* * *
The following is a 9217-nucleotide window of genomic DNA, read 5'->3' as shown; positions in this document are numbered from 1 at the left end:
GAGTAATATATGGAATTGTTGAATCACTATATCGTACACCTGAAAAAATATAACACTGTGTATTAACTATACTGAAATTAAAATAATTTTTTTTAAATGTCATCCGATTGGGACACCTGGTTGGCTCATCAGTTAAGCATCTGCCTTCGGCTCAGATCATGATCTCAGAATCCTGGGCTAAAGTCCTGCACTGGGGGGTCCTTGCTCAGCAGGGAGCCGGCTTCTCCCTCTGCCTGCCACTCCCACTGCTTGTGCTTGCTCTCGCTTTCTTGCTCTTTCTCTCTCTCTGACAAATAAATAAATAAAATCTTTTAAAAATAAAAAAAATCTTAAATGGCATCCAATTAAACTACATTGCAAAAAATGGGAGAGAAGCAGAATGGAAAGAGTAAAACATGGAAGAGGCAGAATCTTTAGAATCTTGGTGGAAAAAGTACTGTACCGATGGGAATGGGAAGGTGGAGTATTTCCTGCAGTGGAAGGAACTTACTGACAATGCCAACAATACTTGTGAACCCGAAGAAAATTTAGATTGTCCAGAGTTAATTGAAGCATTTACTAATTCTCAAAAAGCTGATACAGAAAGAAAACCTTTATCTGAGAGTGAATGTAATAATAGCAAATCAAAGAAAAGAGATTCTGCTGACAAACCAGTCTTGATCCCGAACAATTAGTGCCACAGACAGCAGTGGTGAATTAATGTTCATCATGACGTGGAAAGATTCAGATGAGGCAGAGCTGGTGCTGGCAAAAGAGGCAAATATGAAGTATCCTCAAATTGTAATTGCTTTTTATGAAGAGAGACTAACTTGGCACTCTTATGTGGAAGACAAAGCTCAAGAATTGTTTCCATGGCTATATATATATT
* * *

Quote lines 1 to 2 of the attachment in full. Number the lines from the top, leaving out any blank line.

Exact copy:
The following is a 9217-nucleotide window of genomic DNA, read 5'->3' as shown; positions in this document are numbered from 1 at the left end:
GAGTAATATATGGAATTGTTGAATCACTATATCGTACACCTGAAAAAATATAACACTGTGTATTAACTATACTGAAATTAAAATAATTTTTTTTAAATGTCATCCGATTGGGACACCTGGTTGGCTCATCAGTTAAGCATCTGCCTTCGGCTCAGATCATGATCTCAGAATCCTGGGCTAAAGTCCTGCACTGGGGGGTCCTTGCTCAGCAGGGAGCCGGCTTCTCCCTCTGCCTGCCACTCCCACTGCTTGTGCTTGCTCTCGCTTTCTTGCTCTTTCTCTCTCTCTGACAAATAAATAAATAAAATCTTTTAAAAATAAAAAAAATCTTAAATGGCATCCAATTAAACTACATTGCAAAAAATGGGAGAGAAGCAGAATGGAAAGAGTAAAACATGGAAGAGGCAGAATCTTTAGAATCTTGGTGGAAAAAGTACTGTACCGATGGGAATGGGAAGGTGGAGTATTTCCTGCAGTGGAAGGAACTTACTGACAATGCCAACAATACTTGTGAACCCGAAGAAAATTTAGATTGTCCAGAGTTAATTGAAGCATTTACTAATTCTCAAAAAGCTGATACAGAAAGAAAACCTTTATCTGAGAGTGAATGTAATAATAGCAAATCAAAGAAAAGAGATTCTGCTGACAAACCAGTCTTGATCCCGAACAATTAGTGCCACAGACAGCAGTGGTGAATTAATGTTCATCATGACGTGGAAAGATTCAGATGAGGCAGAGCTGGTGCTGGCAAAAGAGGCAAATATGAAGTATCCTCAAATTGTAATTGCTTTTTATGAAGAGAGACTAACTTGGCACTCTTATGTGGAAGACAAAGCTCAAGAATTGTTTCCATGGCTATATATATATT